I have a black lab. He wants to pull all the time on walks and he chokes himself until he coughs. -D. N.
Hi D. N.
I’ll bet he doesn’t think he’s pulling. My guess is he thinks you’re choking him while he’s trying to do something really really fun. Most dog walks fall off the rails before a dog owner gets their walking shoes on. The dog knows it’s that time of day, they see you walking towards the door, reaching for the leash, getting your shoes on. The excitement continues to mount until you’re attaching the leash to a whirling dervish that used to be a dog. Then you take a deep breath, brace yourself, open the door and then go for a drag, I mean walk.
If a dog gets away with all that nonsense before it even gets out the door the average person isn’t going to have much of a chance getting the dog to heel. First make it a rule that every outing whether walk or bathroom break begins and ends on a mat near the door. Have a leash on the dog so that even as you’re headed to the mat if the dog starts to pick up too much of a head of steam you can step on the leash, bring him back and try it again, and again, and again until he reaches the mat with some degree of decorum. Once the dog is on a mat I mess a little with it, reaching for the door knob, turning my back, leaving the area, opening the door, ringing the door bell etc. I could care less if the dog is standing, laying or sitting on the mat so long as it’s on the mat. This will make it easier to work with the dog once out in doggy Disney land.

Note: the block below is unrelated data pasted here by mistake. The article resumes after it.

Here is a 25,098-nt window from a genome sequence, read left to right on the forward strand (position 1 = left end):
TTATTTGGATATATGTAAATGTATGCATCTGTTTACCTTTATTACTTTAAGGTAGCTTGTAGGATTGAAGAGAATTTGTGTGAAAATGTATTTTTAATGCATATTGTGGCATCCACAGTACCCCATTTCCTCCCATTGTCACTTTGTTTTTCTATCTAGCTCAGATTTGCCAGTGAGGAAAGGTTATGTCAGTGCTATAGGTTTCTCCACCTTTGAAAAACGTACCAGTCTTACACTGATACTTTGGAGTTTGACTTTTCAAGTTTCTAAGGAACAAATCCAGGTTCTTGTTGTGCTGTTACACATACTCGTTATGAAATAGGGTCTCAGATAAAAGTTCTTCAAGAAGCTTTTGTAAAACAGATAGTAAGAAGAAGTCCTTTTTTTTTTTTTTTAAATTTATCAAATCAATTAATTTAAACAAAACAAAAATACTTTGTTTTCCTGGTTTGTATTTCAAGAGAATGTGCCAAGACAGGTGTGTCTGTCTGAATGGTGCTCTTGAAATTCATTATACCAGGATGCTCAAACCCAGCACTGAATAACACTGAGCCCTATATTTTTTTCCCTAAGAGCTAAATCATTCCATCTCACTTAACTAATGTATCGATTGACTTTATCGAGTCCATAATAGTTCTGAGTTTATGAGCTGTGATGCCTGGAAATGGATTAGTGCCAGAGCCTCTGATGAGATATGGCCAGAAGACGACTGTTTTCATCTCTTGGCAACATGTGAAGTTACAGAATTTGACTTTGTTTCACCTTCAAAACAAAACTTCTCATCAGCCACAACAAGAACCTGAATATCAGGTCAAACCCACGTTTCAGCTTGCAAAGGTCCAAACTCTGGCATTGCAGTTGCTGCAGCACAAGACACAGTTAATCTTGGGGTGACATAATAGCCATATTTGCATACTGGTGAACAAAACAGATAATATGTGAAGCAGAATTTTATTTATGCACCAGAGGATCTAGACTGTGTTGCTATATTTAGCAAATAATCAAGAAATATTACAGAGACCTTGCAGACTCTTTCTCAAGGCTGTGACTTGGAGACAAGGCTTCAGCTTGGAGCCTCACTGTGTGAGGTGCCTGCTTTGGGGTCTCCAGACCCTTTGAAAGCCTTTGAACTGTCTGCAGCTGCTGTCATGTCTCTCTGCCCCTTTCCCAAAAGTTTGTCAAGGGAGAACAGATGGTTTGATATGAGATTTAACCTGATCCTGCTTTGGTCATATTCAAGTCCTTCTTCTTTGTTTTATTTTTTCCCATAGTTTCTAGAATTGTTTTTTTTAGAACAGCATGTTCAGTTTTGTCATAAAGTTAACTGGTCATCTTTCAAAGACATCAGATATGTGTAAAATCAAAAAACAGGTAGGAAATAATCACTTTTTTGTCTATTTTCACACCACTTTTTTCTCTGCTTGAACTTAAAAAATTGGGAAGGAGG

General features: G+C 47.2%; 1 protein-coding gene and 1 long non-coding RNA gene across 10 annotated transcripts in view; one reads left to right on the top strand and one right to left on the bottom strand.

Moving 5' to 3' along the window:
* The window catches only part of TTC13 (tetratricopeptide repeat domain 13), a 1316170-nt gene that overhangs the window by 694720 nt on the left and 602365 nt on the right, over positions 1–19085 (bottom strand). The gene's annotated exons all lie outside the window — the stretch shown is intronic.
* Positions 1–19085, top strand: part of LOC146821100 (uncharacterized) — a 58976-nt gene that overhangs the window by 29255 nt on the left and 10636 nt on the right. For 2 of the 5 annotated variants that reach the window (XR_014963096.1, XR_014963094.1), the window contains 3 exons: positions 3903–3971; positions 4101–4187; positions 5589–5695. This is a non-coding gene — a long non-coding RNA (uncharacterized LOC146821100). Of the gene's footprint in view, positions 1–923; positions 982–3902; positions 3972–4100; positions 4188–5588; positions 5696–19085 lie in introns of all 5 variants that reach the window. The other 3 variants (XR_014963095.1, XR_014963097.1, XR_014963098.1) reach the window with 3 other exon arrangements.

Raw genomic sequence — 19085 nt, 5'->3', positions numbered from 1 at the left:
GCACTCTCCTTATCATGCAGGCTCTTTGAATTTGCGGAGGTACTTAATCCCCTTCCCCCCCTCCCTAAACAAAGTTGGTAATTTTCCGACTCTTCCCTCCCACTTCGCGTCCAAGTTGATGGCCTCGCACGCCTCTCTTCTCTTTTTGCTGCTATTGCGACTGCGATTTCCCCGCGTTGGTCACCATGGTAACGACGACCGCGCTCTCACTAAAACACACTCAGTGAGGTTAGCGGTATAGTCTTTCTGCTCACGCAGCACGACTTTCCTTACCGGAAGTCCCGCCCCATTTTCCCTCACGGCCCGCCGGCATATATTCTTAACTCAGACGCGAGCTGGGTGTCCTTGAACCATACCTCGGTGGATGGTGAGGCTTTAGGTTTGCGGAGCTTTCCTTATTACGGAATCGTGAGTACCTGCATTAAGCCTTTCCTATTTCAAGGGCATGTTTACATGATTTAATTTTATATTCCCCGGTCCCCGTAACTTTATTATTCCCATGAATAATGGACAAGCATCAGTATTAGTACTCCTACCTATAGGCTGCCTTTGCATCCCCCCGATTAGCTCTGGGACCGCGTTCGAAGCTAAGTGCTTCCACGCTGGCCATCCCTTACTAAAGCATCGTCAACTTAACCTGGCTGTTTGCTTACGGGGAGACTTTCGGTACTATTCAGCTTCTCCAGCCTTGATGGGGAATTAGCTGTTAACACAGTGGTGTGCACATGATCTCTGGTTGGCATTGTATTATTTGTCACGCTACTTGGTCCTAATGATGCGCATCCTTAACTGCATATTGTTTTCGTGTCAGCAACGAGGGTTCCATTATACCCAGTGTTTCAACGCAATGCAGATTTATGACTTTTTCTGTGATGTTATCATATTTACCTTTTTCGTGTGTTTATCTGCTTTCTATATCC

I like to use long leads in the early stages of teaching heel. It’s easier on the dog and the owner if we don’t get too hung up on a precise heel too early. I once had a dog trainer tell me the dog I was working with wasn’t heeling properly because it wasn’t staring at me all the while. Flattering as that might be, I’m really not that good looking and if a dog can’t multi-task enough to enjoy the walk and keep track of me at the same time there’s something more seriously wrong with the dog then pulling on a leash.
I’m like the average dog owner, I’m happy if I get home and my arms are still the same length. So just take the long line and let the dog have it’s head and without a care in the world go the opposite way as sneakily as you can. It doesn’t matter whether you end up getting 2 houses down or 200. I guarantee at some point the dog is going to start keeping track of where you are and make the turn before it gets to the end of the long line. As it gets better at tracking you, shorten the leash. This can happen in a day or it might take 2 weeks. Don’t worry about how long it takes to come together. Whether you get 20 blocks in 30 minutes or a couple of houses down, back and forth for 30 minutes, it’s the same amount of time outside. You’ll be surprised though at how quickly the light bulb goes off in your dog’s head.
-John Wade the Dog Trainer